Why do we need aligned memory for SSE/AVX?
One of the answer I often get is aligned memory load is much faster than unaligned memory load. Then, why is this aligned memory load is much faster than unaligned memory load?
This is not just specific to SSE (or even x86). On most architectures loads and stores need to be naturally aligned otherwise they either (a) generate an exception or (b) need two or more cycles plus some fix up in order to handle the misaligned load/store transparently. On x86 (b) is true for data types < 16 bytes but (a) is true for SSE data types unless you explicitly use misaligned versions of the load/store instructions which can handle misaligned data.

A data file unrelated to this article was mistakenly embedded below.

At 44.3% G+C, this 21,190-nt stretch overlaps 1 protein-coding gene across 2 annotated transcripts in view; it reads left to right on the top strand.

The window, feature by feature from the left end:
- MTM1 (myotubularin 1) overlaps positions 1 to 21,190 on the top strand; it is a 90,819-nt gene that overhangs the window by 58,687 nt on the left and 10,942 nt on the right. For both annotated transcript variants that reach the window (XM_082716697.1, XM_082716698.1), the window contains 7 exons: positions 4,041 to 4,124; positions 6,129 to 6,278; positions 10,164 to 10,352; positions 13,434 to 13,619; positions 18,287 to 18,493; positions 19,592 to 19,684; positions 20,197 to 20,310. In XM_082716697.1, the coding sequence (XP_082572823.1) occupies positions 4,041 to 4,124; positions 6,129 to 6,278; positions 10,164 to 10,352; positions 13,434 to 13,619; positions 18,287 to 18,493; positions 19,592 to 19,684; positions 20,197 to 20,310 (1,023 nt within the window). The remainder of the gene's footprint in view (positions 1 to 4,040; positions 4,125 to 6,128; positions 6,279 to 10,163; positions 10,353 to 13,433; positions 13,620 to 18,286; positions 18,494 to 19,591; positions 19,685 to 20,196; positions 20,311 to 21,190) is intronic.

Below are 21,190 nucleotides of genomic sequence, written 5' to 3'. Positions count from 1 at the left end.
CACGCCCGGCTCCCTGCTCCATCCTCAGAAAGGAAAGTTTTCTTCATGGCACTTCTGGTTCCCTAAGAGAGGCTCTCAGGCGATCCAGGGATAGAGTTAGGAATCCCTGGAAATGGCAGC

You might wonder: why not just use the misaligned versions of these SSE load/store instructions regardless of alignment? The answer is that these instructions are typically much slower than their aligned counterparts as they generally behave as per (b) above, which makes them typically 2x or more slower, apart from recent Intel CPUs such as Core i7, where the penalty is much smaller, but not insignificant.